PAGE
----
Musical Space

Marcin Wichary / flickr

For a thousand years, there has been a division between musicians who could read music and those who played by ear. Both skills are essential, and so the music industry has become a strange world in which the literate and illiterate coexist.

Music reading is useful because it is so efficient. When the music is written down, composers don’t have to take the time teach their music to the musicians, and musicians don’t have to rely on memory to play their parts.

Musical Space: Auto-Tune

Oct 30, 2012

Auto-tune first appeared in the late 1990s and quickly took hold of pop music with its use in Cher’s 1998 hit, “Believe.” She, and other artists, such as T-Pain were responsible for its popularity, its synthetic voice effect in electronic dance music and hip-hop.

Scary, though, is the more subtle use of auto-tune to correct the performance of a less-than pitch perfect singer. A great vocal performance can be accurate and expressive; electronics can often get in the way.

One way musicians create tension in a melody or chord progression is through use of a suspension.

Here’s a little music theory for you: the suspension. A suspension is a note that clashes with the harmony and needs to move to another note to resolve the tension. For instance, the fourth note above the root of a chord is dissonant, and likes to move to the third note, which is consonant. Here’s a 4-3 suspension on a piano; the tension in this C chord is resolved when the dissonant F moves to the consonant E:

Example 1: 4 3 suspension.piano

Musical Space: BPM

Oct 2, 2012

Whether Beethoven or beat boxers, musicians have come to rely on one tool to help them keep time.

The metronome was invented by a friend of Beethoven’s, Johann Maelzel, in 1815. It is used in music to set a tempo, measured in Beats Per Minute, and traditionally has a range of 40 - 208 BPM, roughly the extremes of the human heart-rate. BPM correlates to the human body in other ways, too.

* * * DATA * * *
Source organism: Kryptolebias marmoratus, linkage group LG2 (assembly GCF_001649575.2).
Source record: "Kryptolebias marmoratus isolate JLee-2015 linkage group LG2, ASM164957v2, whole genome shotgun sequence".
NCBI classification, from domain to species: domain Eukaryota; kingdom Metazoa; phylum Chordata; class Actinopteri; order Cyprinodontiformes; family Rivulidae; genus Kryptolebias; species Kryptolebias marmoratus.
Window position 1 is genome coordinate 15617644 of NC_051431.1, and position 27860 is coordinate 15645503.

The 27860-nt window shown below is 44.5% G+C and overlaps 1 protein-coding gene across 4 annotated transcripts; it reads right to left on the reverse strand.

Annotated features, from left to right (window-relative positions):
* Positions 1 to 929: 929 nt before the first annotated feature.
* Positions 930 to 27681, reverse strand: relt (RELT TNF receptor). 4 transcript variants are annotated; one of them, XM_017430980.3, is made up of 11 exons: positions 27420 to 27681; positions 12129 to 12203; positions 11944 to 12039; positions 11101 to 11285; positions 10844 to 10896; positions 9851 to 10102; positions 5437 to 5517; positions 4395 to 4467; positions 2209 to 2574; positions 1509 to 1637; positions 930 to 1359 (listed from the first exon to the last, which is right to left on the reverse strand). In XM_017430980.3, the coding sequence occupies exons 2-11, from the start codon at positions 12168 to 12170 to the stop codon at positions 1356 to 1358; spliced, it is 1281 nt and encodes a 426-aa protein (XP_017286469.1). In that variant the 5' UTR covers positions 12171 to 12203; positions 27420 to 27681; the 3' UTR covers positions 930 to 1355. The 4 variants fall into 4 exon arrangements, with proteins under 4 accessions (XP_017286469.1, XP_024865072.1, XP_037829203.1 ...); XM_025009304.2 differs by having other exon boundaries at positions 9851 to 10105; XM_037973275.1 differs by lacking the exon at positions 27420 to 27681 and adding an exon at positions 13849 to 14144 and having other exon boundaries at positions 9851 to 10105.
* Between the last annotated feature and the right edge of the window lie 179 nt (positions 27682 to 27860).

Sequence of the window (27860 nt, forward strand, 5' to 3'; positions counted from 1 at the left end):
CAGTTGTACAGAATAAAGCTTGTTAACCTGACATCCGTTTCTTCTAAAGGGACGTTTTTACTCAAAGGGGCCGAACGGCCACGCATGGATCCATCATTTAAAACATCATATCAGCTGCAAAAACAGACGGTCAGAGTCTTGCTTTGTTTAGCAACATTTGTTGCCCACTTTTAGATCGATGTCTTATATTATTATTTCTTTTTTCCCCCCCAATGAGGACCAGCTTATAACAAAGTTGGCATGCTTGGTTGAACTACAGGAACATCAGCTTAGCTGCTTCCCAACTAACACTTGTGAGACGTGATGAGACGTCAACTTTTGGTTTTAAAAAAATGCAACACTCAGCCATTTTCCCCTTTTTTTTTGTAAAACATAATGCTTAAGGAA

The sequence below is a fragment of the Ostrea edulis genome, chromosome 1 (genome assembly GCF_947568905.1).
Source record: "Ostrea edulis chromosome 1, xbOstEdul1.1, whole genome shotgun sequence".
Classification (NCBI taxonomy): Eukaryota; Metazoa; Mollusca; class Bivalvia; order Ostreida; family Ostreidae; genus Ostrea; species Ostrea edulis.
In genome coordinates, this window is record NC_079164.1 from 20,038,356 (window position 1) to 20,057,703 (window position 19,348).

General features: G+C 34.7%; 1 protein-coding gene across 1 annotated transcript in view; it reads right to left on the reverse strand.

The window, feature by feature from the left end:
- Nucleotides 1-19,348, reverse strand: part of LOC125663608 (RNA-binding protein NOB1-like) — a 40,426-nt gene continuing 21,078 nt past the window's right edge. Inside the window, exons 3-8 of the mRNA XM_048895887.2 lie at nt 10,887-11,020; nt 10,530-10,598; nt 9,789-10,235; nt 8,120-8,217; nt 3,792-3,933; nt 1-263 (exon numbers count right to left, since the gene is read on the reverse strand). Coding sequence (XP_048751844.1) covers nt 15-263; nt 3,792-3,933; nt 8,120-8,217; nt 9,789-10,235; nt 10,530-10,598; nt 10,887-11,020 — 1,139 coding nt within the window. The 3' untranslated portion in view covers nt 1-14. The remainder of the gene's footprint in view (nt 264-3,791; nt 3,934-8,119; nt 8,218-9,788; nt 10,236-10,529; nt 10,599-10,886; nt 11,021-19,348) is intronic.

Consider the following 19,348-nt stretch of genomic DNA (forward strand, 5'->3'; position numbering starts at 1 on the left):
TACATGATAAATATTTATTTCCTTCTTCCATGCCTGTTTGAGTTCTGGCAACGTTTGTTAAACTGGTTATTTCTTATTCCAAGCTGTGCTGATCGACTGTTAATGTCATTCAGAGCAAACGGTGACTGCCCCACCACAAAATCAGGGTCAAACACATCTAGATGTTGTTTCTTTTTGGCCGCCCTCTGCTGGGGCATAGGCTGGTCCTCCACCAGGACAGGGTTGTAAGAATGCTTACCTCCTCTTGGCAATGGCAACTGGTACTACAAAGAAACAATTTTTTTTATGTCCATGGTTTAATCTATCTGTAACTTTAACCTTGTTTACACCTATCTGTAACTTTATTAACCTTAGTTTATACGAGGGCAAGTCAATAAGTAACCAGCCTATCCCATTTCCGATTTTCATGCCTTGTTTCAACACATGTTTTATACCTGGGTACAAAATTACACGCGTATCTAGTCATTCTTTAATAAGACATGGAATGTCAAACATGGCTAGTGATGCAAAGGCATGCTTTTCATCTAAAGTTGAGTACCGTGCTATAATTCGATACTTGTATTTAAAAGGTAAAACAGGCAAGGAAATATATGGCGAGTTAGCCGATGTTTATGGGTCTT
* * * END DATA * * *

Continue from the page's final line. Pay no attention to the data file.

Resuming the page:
Musical Space: Math Rock

Sep 18, 2012

Mark Foley explores the relationship between math, meter, and music.

Music is almost always arranged in a repeating pattern of beats; the pattern, or “meter,” usually corresponds with a rhythm that is easy to dance to, so the meter of a song is usually a simple group of 2, 3, or 4 beats. There is, however, a history of composers making things more complicated. “Money,” from Pink Floyd’s Dark Side of the Moon, has a strange, lop-sided groove because it is in an undanceable seven-beat meter.

Example 1: “Money”

One way musicians create tension in a melody or chord progression is through use of a suspension.

Here’s a little music theory for you: the suspension. A suspension is a note that clashes with the harmony and needs to move to another note to resolve the tension. For instance, the fourth note above the root of a chord is dissonant, and likes to move to the third note, which is consonant. Here’s a 4-3 suspension on a piano; the tension in this C chord is resolved when the dissonant F moves to the consonant E:

Example 1: 4 3 suspension.piano

Musical Space: Jingles

Aug 21, 2012

There’s been a noticeable trend away from using jingles in TV commercials. This really doesn’t bother me too much; jingles are designed to lodge themselves into your brain, and an effective one can have the same effect as a toothache. I’m interested, though, in how jingles have been replaced.

Musical Space: Cartoons

Aug 7, 2012

Composer Carl Stalling created some of the most recognizable musical scores of the last century, the sounds that fueled many Saturday mornings and weekday afternoons.


[Music: Carl Stalling: “Coyote and Road Runner”]

You may not know Carl Stalling’s name but you do know his work.  He was the composer who scored the music for Warner Brothers’ Looney Tunes cartoons, the music that was the perfect accompaniment to sugar-cereal-fueled Saturday mornings, the music we associate with Bugs Bunny, Daffy Duck, Foghorn Leghorn, and their various escapades.

Some film scores are best when they take the familiar and make it unfamiliar, as Mark Foley notes this week on Musical Space.

Let’s talk about the score to the 2004 Wes Anderson-directed film The Life Aquatic With Steve Zissou. The film and its score are remarkable for their refreshing perspectives on the familiar.

Courtesy Photo

Minimalism was the last great revolution to happen in the world of art music. Young American composers began experimenting with using limited materials and processes in the 1960s, and the result was music that relied on repetition and very slow change over time.

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